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Fields of Fury: The American Civil Warby McPherson, James M.
Publisher: Atheneum Books for Young Readers
Retail Price: $22.95
Issue: Spring 2003
Scholar reaches out to young audience
There can be little doubt with regard to James M. McPherson's rank as a Civil War scholar; he ranks among the very best. Aside from his seminal one volume history of the war, Battle Cry of Freedom, a partial list of his less ambitious but equally well written and insightful books might include The Negro's Civil War, The Abolitionist Legacy, For Cause and Comrades, or his more recent study of the Battle of Antietam. In quite another vein is his work as editor of the American Heritage New History of the Civil War. He is also generous with his time and his judgments in numerous reviews of the writings of others.
To this body of work must now be added Fields of Fury, a book for young readers. The book is comprehensive and divided into short sections beginning with The Origins of the Civil War and ending with Reconstruction. Nearly every imaginable subject is given its due, although the battles in what is certainly a traditional approach to the war perhaps take up a little too much space. There is, however, a wealth of other topics such as The Home-Front Battles, Women at War, Caring for the Wounded and most surprisingly and certainly welcome, Paying for the War in which the reader can learn such facts as the origin of the word shoddy. Important issues such as slavery and the roles of leaders receive their deserved attention. The only subject that is slighted is the war in the Trans-Mississippi West, an all too common occurrence in books on the Civil War.
The entire book is written in a direct and simple prose that is appropriate for a young audience. The sections begin with a boxed and colored column of Quick Facts that provide central background material as well as a few bits of interesting trivia. Following the Quick Facts is a short narrative describing the subject at hand. The narratives often end with a relevant personal story to dramatize and humanize the topic. An effective example is the completion of the narrative on the Emancipation Proclamation that contrasts the dissatisfaction and disgust of the slave owning plantation woman, Sarah Morgan, with the delight of the former slave, Susie King Taylor, to the Proclamation.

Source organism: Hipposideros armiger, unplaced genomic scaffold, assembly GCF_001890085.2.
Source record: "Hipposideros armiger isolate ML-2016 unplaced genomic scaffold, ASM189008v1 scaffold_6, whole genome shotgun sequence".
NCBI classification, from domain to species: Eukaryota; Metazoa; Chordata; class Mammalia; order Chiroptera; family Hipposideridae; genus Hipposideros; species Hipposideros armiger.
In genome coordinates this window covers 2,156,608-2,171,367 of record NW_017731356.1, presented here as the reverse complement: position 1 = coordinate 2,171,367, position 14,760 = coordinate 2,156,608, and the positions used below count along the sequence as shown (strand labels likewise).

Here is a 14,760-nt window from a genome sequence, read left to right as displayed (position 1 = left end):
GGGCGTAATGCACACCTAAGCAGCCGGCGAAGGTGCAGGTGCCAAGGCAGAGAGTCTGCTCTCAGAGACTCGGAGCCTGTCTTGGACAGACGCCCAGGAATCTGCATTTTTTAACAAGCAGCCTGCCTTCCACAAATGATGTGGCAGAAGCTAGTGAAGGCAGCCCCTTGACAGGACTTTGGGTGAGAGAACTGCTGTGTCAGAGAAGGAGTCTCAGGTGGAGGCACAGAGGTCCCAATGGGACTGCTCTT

The book contains ample and beautiful illustrations that range from helpful maps to photographs and reproductions of original paintings. The inside covers provide a useful chronology of the major events of the war. The book has a glossary of useful terms and a carefully chosen, one page bibliography. In short, this is a handsome well-crafted book for young readers, not to mention that it might delight many an adult reader as well.
Larry Olpin, email@example.com, is Professor Emeritus of English at Central Missouri State University and is currently working on a book on the novels of the Civil War written between 1950 and 2000.